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Summary:

Despite its advantage over rivals Netflix (NSDQ: NFLX) and Redbox in offering new releases for rent, Blockbuster (NYSE: BBI) continued to st…

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Despite its advantage over rivals Netflix (NSDQ: NFLX) and Redbox in offering new releases for rent, Blockbuster (NYSE: BBI) continued to struggle in Q2. In addition to its poor earnings results, the movie rental chain also issued new warnings about the possibility of a bankruptcy, in a 10-Q filing.

That’s not to say that Blockbuster doesn’t have a chance of avoiding Chapter 11. Last month, the company, which owes $1 billion in debt, entered into a forbearance agreement with about 70 percent of its lenders. The extension of the forbearance period to September 30, 2010 provides Blockbuster with additional time and flexibility to work out its recapitalization plan.

While the bet the company placed on its retail stores has been undoing in the face of competition from Netflix, Redbox and online streaming in general, Blockbuster has been trying to expand its digital services. It struck a partnership with Comcast (NSDQ: CMCSA) that connects its by-mail service to the cable operator’s subs; it also added 6,000 machines to its Blockbuster Express and expanded Blockbuster-On-Demand through Verizon Wireless

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  1. Harry Wayne Huizenga was born of Dutch descent at Little Company of Mary Hospital, Evergreen Park, Illinois, on December 29, 1937, to Gerrit Harry and Jean Huizenga.1 He would later be called by his middle name Wayne. His sister Bonnie is five years his junior.Yet Wayne felt there must be more to life than this. So in 1984, at age 46, he stepped down as vice chairman and started chasing new adventures. He shoveled his millions into small businesses in fields as varied as lawn care and insurance, bottled water and hotels In February 1987, John Melk, Wayne’s friend and business partner, convinced Wayne to visit a Blockbuster video store near Chicago that he owned. Skeptical at first, that visit helped convince Huizenga, along with Melk and Don Flynn, then-chief financial officer at Waste Management, to invest in Blockbuster.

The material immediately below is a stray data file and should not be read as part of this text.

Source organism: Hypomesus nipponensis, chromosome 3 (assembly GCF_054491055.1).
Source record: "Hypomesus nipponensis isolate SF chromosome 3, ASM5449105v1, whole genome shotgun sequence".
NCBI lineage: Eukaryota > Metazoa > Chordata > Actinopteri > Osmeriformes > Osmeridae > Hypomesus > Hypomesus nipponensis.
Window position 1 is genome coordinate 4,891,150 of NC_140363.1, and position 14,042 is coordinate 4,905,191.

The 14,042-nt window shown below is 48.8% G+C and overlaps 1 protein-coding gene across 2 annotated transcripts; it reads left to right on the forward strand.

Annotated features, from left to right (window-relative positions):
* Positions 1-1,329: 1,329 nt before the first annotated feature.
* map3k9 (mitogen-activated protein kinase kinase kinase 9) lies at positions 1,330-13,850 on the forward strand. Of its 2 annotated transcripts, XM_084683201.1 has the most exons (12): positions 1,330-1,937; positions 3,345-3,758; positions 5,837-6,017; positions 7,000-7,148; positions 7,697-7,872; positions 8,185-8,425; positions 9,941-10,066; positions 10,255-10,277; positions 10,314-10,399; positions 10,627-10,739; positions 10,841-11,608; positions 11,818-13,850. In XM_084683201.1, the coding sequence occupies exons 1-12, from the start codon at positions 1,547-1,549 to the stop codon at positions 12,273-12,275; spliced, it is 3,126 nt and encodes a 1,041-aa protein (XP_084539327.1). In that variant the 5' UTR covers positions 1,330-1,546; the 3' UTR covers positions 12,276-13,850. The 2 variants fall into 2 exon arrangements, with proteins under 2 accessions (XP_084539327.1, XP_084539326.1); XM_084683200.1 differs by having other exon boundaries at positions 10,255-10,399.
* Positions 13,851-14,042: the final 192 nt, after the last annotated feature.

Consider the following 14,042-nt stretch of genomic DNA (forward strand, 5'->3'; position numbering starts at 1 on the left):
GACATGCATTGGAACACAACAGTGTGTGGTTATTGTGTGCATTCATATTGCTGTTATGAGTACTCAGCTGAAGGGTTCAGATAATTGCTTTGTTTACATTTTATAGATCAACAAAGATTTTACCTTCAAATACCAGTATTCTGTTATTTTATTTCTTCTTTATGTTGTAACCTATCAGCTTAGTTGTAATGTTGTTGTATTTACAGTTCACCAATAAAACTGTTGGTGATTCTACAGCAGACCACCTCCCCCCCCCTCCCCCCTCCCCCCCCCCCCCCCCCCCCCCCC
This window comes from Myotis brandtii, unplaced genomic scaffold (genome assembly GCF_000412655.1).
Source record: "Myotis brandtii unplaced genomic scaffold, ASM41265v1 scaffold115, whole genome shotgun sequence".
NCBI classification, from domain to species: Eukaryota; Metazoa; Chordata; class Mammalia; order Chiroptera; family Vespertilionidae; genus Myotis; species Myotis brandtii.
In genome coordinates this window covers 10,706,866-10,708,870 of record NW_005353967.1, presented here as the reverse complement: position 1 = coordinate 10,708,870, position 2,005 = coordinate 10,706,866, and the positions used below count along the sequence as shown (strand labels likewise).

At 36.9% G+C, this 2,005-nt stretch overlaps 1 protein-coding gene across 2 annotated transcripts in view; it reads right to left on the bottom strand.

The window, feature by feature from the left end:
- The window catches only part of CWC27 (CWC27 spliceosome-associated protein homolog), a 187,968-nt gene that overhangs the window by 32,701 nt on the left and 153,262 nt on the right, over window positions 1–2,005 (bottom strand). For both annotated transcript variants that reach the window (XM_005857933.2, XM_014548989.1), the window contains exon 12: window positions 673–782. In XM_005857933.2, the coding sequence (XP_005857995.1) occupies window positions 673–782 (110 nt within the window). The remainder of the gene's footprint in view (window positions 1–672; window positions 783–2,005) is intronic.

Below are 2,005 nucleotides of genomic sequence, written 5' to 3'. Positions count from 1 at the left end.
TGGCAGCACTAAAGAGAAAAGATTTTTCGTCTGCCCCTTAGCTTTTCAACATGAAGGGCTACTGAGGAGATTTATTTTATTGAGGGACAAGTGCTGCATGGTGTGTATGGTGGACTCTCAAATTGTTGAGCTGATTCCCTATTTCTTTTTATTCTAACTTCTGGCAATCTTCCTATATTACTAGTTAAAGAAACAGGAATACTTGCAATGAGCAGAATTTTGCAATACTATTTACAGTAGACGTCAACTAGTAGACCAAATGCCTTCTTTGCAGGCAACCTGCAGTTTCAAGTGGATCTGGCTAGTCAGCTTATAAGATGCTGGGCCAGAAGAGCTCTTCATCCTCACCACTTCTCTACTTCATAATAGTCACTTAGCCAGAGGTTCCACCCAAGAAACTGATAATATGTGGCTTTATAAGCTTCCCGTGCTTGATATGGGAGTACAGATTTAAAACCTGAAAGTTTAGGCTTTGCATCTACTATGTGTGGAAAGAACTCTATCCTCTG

So Huizenga, with help from Melk and other pals, bought control of the whole company –which then was known as Blockbuster Video and owned only eight stores, with 11 more franchised — for $18 million. On April 27, 1989, Blockbuster was listed on the New York Stock Exchange – the second such company Wayne Huizenga brought to the New York Stock Exchange.12 Waste Management began trading shares on the NYSE on October 25, 1973 On September 29, 1994, at the last Blockbuster’s shareholders meeting, H. Wayne Huizenga tearfully stepped down as chairman of Blockbuster Video after they had merged with Viacom, Inc. He did not want to be second in command to anyone, including Sumner Redstone who was the chairman of Viacom. During his reign at Blockbuster over the seven years, he had built the company from $7 million into $4 billion Blockbuster was able to add a store every 17 hours on average between 1988 and 1994, absorbing many acquisitions

  2. Nomo Blockbuster Friday, August 13, 2010

    And now look what the company has turned into. Even if Blockbuster eventually makes its payment, it is not going to have enough cash to last until the end of the year. Per Blockbuster’s 10-Q, the company is bleeding cash with only about $64 million available compared to roughly $189 million six months ago. Compare that to the more than $1.2 BILLION in current liabilities, that means that for every $1 that Blockbuster has, it owes $20.

    Looking at the statement of cash flows on the 10-Q, Blockbuster is actually using up more money to operate than not to operate as evidenced in the large amount of cash used (not provided, used) in operating activities. It is clear that Blockbuster does not know what is good for it and just continues to stand around lifelessly until somebody finally kills it and puts it out of its misery. There’s no reviving this company and anyone that continues to support it is delusional.

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